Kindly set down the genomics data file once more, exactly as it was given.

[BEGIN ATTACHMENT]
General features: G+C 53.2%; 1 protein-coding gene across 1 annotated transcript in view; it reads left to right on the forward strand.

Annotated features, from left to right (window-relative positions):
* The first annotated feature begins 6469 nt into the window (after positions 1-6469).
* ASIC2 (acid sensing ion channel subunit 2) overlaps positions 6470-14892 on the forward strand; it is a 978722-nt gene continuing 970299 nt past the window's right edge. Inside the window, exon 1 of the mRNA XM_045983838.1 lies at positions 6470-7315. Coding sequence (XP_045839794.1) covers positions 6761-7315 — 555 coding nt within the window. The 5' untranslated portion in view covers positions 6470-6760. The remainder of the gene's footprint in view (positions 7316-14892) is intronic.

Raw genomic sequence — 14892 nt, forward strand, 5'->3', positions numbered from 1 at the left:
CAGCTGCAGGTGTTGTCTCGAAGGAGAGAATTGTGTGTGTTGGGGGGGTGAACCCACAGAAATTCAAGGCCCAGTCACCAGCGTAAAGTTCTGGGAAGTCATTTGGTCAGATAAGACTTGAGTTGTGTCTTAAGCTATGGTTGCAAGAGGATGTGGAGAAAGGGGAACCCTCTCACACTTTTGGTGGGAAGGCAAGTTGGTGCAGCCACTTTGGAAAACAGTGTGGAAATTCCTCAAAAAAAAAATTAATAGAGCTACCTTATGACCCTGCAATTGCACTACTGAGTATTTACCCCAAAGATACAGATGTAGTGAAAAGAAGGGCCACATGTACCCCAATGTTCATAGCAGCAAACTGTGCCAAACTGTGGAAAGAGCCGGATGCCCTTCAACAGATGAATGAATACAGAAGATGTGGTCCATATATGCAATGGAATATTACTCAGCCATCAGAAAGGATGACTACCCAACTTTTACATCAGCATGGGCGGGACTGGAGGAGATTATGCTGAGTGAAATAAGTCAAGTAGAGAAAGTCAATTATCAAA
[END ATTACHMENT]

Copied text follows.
General features: G+C 53.2%; 1 protein-coding gene across 1 annotated transcript in view; it reads left to right on the forward strand.

Annotated features, from left to right (window-relative positions):
* The first annotated feature begins 6469 nt into the window (after positions 1-6469).
* ASIC2 (acid sensing ion channel subunit 2) overlaps positions 6470-14892 on the forward strand; it is a 978722-nt gene continuing 970299 nt past the window's right edge. Inside the window, exon 1 of the mRNA XM_045983838.1 lies at positions 6470-7315. Coding sequence (XP_045839794.1) covers positions 6761-7315 — 555 coding nt within the window. The 5' untranslated portion in view covers positions 6470-6760. The remainder of the gene's footprint in view (positions 7316-14892) is intronic.

Raw genomic sequence — 14892 nt, forward strand, 5'->3', positions numbered from 1 at the left:
CAGCTGCAGGTGTTGTCTCGAAGGAGAGAATTGTGTGTGTTGGGGGGGTGAACCCACAGAAATTCAAGGCCCAGTCACCAGCGTAAAGTTCTGGGAAGTCATTTGGTCAGATAAGACTTGAGTTGTGTCTTAAGCTATGGTTGCAAGAGGATGTGGAGAAAGGGGAACCCTCTCACACTTTTGGTGGGAAGGCAAGTTGGTGCAGCCACTTTGGAAAACAGTGTGGAAATTCCTCAAAAAAAAAATTAATAGAGCTACCTTATGACCCTGCAATTGCACTACTGAGTATTTACCCCAAAGATACAGATGTAGTGAAAAGAAGGGCCACATGTACCCCAATGTTCATAGCAGCAAACTGTGCCAAACTGTGGAAAGAGCCGGATGCCCTTCAACAGATGAATGAATACAGAAGATGTGGTCCATATATGCAATGGAATATTACTCAGCCATCAGAAAGGATGACTACCCAACTTTTACATCAGCATGGGCGGGACTGGAGGAGATTATGCTGAGTGAAATAAGTCAAGTAGAGAAAGTCAATTATCAAA